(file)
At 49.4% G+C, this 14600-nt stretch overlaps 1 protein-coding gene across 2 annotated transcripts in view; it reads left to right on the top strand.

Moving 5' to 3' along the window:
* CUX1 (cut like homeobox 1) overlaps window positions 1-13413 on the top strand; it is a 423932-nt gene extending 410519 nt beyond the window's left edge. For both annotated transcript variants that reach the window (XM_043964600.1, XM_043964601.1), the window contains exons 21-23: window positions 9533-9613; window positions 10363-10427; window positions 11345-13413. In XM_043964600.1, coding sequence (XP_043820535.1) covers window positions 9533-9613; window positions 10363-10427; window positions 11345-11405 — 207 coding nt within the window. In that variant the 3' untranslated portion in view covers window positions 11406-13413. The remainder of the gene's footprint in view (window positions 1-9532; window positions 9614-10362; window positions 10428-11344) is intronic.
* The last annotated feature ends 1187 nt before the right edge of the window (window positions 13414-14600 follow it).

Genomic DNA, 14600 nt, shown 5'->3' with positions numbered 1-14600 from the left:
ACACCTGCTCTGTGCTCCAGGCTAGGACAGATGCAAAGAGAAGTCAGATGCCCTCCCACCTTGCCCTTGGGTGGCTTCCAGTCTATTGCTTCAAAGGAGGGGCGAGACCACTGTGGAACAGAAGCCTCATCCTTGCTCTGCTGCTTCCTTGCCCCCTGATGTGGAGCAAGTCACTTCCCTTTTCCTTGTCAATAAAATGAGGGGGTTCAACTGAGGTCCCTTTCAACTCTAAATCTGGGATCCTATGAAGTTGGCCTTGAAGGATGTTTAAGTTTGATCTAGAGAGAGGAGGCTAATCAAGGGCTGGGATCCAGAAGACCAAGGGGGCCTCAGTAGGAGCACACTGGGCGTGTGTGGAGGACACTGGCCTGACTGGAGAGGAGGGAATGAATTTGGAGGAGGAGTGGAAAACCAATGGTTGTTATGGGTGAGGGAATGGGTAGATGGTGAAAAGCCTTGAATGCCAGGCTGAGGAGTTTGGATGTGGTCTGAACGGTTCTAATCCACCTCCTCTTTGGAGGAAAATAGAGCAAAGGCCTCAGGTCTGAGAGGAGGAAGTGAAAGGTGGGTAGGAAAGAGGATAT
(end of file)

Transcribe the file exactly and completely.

At 49.4% G+C, this 14600-nt stretch overlaps 1 protein-coding gene across 2 annotated transcripts in view; it reads left to right on the top strand.

Moving 5' to 3' along the window:
* CUX1 (cut like homeobox 1) overlaps window positions 1-13413 on the top strand; it is a 423932-nt gene extending 410519 nt beyond the window's left edge. For both annotated transcript variants that reach the window (XM_043964600.1, XM_043964601.1), the window contains exons 21-23: window positions 9533-9613; window positions 10363-10427; window positions 11345-13413. In XM_043964600.1, coding sequence (XP_043820535.1) covers window positions 9533-9613; window positions 10363-10427; window positions 11345-11405 — 207 coding nt within the window. In that variant the 3' untranslated portion in view covers window positions 11406-13413. The remainder of the gene's footprint in view (window positions 1-9532; window positions 9614-10362; window positions 10428-11344) is intronic.
* The last annotated feature ends 1187 nt before the right edge of the window (window positions 13414-14600 follow it).

Genomic DNA, 14600 nt, shown 5'->3' with positions numbered 1-14600 from the left:
ACACCTGCTCTGTGCTCCAGGCTAGGACAGATGCAAAGAGAAGTCAGATGCCCTCCCACCTTGCCCTTGGGTGGCTTCCAGTCTATTGCTTCAAAGGAGGGGCGAGACCACTGTGGAACAGAAGCCTCATCCTTGCTCTGCTGCTTCCTTGCCCCCTGATGTGGAGCAAGTCACTTCCCTTTTCCTTGTCAATAAAATGAGGGGGTTCAACTGAGGTCCCTTTCAACTCTAAATCTGGGATCCTATGAAGTTGGCCTTGAAGGATGTTTAAGTTTGATCTAGAGAGAGGAGGCTAATCAAGGGCTGGGATCCAGAAGACCAAGGGGGCCTCAGTAGGAGCACACTGGGCGTGTGTGGAGGACACTGGCCTGACTGGAGAGGAGGGAATGAATTTGGAGGAGGAGTGGAAAACCAATGGTTGTTATGGGTGAGGGAATGGGTAGATGGTGAAAAGCCTTGAATGCCAGGCTGAGGAGTTTGGATGTGGTCTGAACGGTTCTAATCCACCTCCTCTTTGGAGGAAAATAGAGCAAAGGCCTCAGGTCTGAGAGGAGGAAGTGAAAGGTGGGTAGGAAAGAGGATAT